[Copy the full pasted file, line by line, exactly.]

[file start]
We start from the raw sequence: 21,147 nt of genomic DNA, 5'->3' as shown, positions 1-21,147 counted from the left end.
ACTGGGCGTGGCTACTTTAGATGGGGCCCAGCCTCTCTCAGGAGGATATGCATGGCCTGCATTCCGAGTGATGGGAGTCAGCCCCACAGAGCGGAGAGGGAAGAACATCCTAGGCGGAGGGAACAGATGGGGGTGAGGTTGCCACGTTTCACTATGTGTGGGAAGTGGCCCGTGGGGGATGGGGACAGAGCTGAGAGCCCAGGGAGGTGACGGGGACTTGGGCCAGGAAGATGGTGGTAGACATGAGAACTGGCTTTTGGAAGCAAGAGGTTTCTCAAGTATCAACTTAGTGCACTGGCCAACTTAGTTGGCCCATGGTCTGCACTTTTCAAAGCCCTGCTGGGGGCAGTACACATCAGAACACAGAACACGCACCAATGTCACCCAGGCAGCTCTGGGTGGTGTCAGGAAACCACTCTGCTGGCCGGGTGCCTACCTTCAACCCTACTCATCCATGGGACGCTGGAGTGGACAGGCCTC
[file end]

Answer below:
We start from the raw sequence: 21,147 nt of genomic DNA, 5'->3' as shown, positions 1-21,147 counted from the left end.
ACTGGGCGTGGCTACTTTAGATGGGGCCCAGCCTCTCTCAGGAGGATATGCATGGCCTGCATTCCGAGTGATGGGAGTCAGCCCCACAGAGCGGAGAGGGAAGAACATCCTAGGCGGAGGGAACAGATGGGGGTGAGGTTGCCACGTTTCACTATGTGTGGGAAGTGGCCCGTGGGGGATGGGGACAGAGCTGAGAGCCCAGGGAGGTGACGGGGACTTGGGCCAGGAAGATGGTGGTAGACATGAGAACTGGCTTTTGGAAGCAAGAGGTTTCTCAAGTATCAACTTAGTGCACTGGCCAACTTAGTTGGCCCATGGTCTGCACTTTTCAAAGCCCTGCTGGGGGCAGTACACATCAGAACACAGAACACGCACCAATGTCACCCAGGCAGCTCTGGGTGGTGTCAGGAAACCACTCTGCTGGCCGGGTGCCTACCTTCAACCCTACTCATCCATGGGACGCTGGAGTGGACAGGCCTC